Monday, May 16, 2011

The poverty of Zen Meditation

"Zen is about being in the moment. The present is the only place you can be. That is why it is the best place to be.” That is what I was told recently being the-state-of-the-art of Zen meditation instruction in a city of America. It is not a kind of religion, but a state of mind, as the students were told. More philosophy than sound meditative practice I would say.

Some time ago, I read about Charles Luk's own meditative experience in the appendix of his book "The secret of Chinese meditation". He said he took up meditation to improve his health condition. After daily practice of seated meditation with an empty mind for a diligent period of over a year, he felt a current of warmth rising up along his spinal cord and he felt a state of happiness. It is interesting to note that Charles Luk, an active Zen practitioner, was a student of XuYun [虛云] (a lineage grandmaster of Zen tradition), and he seemed not knowing much about meditation techniques! It is also interesting to note that Charles Luk was the translator of the book "Taoist Yoga: Alchemy & Immortality" a famous Neidan text (of the WuLiu [伍柳] tradition). I can therefore safely conclude that the subtle art of meditation has been lost in contemporary Zen Buddhism.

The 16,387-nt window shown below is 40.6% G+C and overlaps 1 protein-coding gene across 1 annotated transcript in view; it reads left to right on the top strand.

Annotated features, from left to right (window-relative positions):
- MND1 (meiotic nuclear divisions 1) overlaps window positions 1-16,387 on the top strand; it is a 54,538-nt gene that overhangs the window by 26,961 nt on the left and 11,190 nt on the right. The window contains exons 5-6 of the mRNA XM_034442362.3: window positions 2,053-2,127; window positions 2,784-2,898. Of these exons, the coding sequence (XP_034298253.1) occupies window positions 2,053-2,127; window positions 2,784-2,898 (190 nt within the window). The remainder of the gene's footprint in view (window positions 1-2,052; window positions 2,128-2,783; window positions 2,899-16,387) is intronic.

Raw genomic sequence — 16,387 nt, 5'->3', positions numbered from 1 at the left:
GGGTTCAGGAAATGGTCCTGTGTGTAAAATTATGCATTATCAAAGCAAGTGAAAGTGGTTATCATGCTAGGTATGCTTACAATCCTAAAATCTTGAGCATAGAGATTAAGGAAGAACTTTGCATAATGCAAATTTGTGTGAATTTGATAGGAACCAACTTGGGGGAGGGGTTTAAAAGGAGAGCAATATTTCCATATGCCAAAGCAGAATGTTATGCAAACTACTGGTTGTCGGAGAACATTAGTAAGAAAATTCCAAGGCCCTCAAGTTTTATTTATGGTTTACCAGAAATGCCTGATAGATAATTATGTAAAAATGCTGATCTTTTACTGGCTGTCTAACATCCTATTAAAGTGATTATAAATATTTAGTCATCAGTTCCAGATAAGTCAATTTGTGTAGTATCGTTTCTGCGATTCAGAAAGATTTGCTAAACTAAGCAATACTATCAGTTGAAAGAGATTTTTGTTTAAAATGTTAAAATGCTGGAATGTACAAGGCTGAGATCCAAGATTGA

If Charles Luk's translation of Taoist Yoga aimed at setting a good example for Zen practitioners to learn meditative techniques from the Taoist tradition, contemporary Zen practitioners should follow his footstep.

Based on my limited study of Zen classics, the practice of holding onto "Emptiness" or the "Present" during meditation is called "Stubborn Emptiness" (頑空). On practice level, during one's meditation, a triangular focus of hands and abdomen will generate chi. And chi thus generated will necessarily has a gradient of concentration, i.e. a feeling of concentration in particular areas of the body, usually areas with blockages. During such situation, the mind should relax its hold on emptiness, and subtly direct the chi to fill the area of emptiness, until the emptiness becomes filled. In other words, emptiness should be a dynamic process of seeking rather than a static process of being.

On a philosophical level, a Zen practitioner needs not look too far away than paying attention to the definitive verse of the Heart Sutra:


Body means Emptiness
Emptiness means Body

A Zen practitioner should not be afraid to pick up anything, he should have the confidence to pick it up now and put it down later!

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